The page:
Today was just another ordinary day. My kids drove me crazy. I yelled a lot. There were timeouts and tears. Nothing too good and nothing too bad. Just a normal day. Which, in hindsight, as my dad always likes to remind me, is not necessarily a bad thing. But then I thought I’d take a few minutes to zone out and peruse the “Book.” And the first post that popped up was from the husband of a girl I went to journalism college with stating that his wife had passed away after battling breast cancer. Say what?! Now granted, I hadn’t spoken to her in years but this was a girl I had partied with. Studied with. Done projects with. And endured all the same classes, headaches and learning experiences that one encounters at college. And now she’s gone. But even more sadly is that she leaves behind a husband and her five-year-old son.
As I sit here trying to write my way through my feelings, because that’s just what I do, I find myself really struggling. Obviously I don’t have the right to truly grieve my old friend. We haven’t kept up in our friendship, and I had no idea what was going on in her life. But my heart can’t stop aching for her sweet little boy. Because I too was that motherless little child. I know what it’s like to grow up without a mother. Him and his father have a difficult road ahead of them. They will adapt and persevere because they have no choice, but it won’t be easy. However, that isn’t even what truly has me struggling about all of this. What I can’t seem to wrap my brain around is the fact that someone my age, someone I knew, died. And not from some random accident. But from cancer. My dad is supposed to be in the era of losing people he knows from terminal illnesses, not me. Hell in my mind I’m still in the time frame of people getting married and having kids. (Obviously I know I’m way past that but if we’re being completely honest I’ll just admit I still think I’m 17. At this point I think I’ll feel that way forever.)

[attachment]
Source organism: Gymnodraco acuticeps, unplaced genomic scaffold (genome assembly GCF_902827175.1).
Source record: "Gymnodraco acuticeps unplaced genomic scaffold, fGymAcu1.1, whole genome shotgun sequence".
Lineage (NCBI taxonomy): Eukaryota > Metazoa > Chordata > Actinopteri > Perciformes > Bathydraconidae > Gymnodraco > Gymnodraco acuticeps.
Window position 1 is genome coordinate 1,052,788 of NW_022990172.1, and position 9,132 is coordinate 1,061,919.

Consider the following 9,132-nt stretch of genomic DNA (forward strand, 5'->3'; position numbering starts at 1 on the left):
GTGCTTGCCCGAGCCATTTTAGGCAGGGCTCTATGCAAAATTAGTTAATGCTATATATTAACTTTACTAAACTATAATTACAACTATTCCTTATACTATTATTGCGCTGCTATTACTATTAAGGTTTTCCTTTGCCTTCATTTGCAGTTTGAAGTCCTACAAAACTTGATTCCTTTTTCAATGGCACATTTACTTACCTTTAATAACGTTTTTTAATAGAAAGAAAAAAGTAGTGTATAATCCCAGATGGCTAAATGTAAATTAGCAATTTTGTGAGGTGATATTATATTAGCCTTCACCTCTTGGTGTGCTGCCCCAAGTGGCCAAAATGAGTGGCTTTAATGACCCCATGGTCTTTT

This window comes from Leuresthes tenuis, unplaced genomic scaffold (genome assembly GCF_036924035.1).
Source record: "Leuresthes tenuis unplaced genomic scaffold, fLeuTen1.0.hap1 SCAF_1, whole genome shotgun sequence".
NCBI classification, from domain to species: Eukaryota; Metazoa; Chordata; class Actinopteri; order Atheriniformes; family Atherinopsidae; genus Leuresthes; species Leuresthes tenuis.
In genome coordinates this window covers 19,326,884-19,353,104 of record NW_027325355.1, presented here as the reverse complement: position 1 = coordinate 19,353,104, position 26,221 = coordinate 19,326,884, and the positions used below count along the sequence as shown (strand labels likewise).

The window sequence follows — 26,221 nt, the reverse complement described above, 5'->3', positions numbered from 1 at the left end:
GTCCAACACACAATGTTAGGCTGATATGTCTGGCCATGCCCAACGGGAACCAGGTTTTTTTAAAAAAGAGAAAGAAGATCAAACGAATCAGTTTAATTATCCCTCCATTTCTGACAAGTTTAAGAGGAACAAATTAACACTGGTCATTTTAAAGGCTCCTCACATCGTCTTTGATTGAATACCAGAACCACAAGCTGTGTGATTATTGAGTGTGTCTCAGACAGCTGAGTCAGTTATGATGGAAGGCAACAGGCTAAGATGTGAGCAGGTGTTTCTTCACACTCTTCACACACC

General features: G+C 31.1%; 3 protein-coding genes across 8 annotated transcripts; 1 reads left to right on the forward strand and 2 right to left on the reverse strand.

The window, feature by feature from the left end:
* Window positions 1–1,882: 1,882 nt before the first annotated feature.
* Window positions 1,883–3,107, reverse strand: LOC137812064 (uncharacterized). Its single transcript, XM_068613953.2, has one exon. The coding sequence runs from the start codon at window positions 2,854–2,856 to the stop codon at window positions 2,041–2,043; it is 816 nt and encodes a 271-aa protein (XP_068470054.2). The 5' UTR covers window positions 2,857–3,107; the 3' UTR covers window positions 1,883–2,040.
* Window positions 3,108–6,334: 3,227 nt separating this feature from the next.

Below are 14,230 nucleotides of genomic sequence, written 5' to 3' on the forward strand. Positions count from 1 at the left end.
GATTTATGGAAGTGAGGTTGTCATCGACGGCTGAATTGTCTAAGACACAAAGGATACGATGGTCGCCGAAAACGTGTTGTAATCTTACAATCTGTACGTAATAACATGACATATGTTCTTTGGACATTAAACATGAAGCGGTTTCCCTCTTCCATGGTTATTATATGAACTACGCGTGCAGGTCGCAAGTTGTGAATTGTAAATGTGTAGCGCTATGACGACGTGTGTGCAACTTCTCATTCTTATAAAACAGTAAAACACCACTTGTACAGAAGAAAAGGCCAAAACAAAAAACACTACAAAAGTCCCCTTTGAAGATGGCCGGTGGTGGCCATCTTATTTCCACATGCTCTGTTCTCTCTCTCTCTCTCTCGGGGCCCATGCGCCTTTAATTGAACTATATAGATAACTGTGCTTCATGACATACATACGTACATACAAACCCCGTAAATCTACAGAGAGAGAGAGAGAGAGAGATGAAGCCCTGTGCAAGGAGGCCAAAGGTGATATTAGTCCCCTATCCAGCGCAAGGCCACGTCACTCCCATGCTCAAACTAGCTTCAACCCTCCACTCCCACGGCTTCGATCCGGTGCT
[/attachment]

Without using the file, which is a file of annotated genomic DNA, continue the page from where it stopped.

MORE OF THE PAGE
Last year I had a dear friend battle breast cancer – and beat it, YAY. Now, did I worry about her? Yes. Did I ache for the pain and suffering she was going through? Yes. Did I think she was a bad ass warrior for not only beating it, but simultaneously continuing to work, be a mother, a wife and a partner in managing a household? Yes. BUT, did I for even one second consider the fact that she could possibly die? HELL NO. Because people my age don’t get terminal illnesses and die. They just don’t. So hearing about the loss of a classmate to cancer has certainly given me a hard slap in the face back into reality.
I’m no stranger to death. As a result, I live my life with one eye open at all times because I’m just waiting for another freak accident to claim the next victim. I waste so many brain cells trying to come up with every possible (and a lot of impossible) situation(s) that could potentially harm one of my family members. It’s just my demented way of trying to “prepare” myself mentally. Because that’s what I know. I rarely think about normal harmful situations. And I certainly never, ever think about anything happening to me. That’s just one more worry that I don’t think my brain can take on.
Because as I sit here worrying about that poor boy, or worrying about just the possibility of losing someone in my own family, I’m reminded about a quote that I saw recently. It read: “One day you’ll look back and realize that you worried too much about things that don’t really matter.” Obviously I’m not saying things like death or illness or other similar scary things don’t matter. Because of course they do. But do the mere ideas or just the possibility of them matter? They shouldn’t. Because if I’ve learned anything, it’s that life is ultimately going to be whatever it’s going to be. And worrying about all the things that might happen won’t change a damn thing. Does that mean that I won’t worry? (Can you hear me laughing hysterically at this question?!) Of course not; worrying is my jam. But at some point I have to take solace in the fact that my family itself and also our support system is strong. Just as I’m sure this grieving father and son will be what they need to be and have what they need to have to in order to get through this horrible tragedy.
Life is full of curve balls. At any given unexpected time. And yes, some may get more than others. And even though I’m an expert on knowing how short life can be, it doesn’t necessarily make me always appreciate it as much as I should. But today as I’m reminded once again on life’s fragility, I’m going to yell at my kids with a bit more love. And even if they grow up with memories of having a crazy lunatic for a mother, and I look back at all the tattling and sibling fighting, the fact that we’re lucky enough to have any of these memories will make me forever grateful. Today we have everything. Tomorrow we may not. May we always make today count.
Rest in Peace, old friend. May your memory live on forever.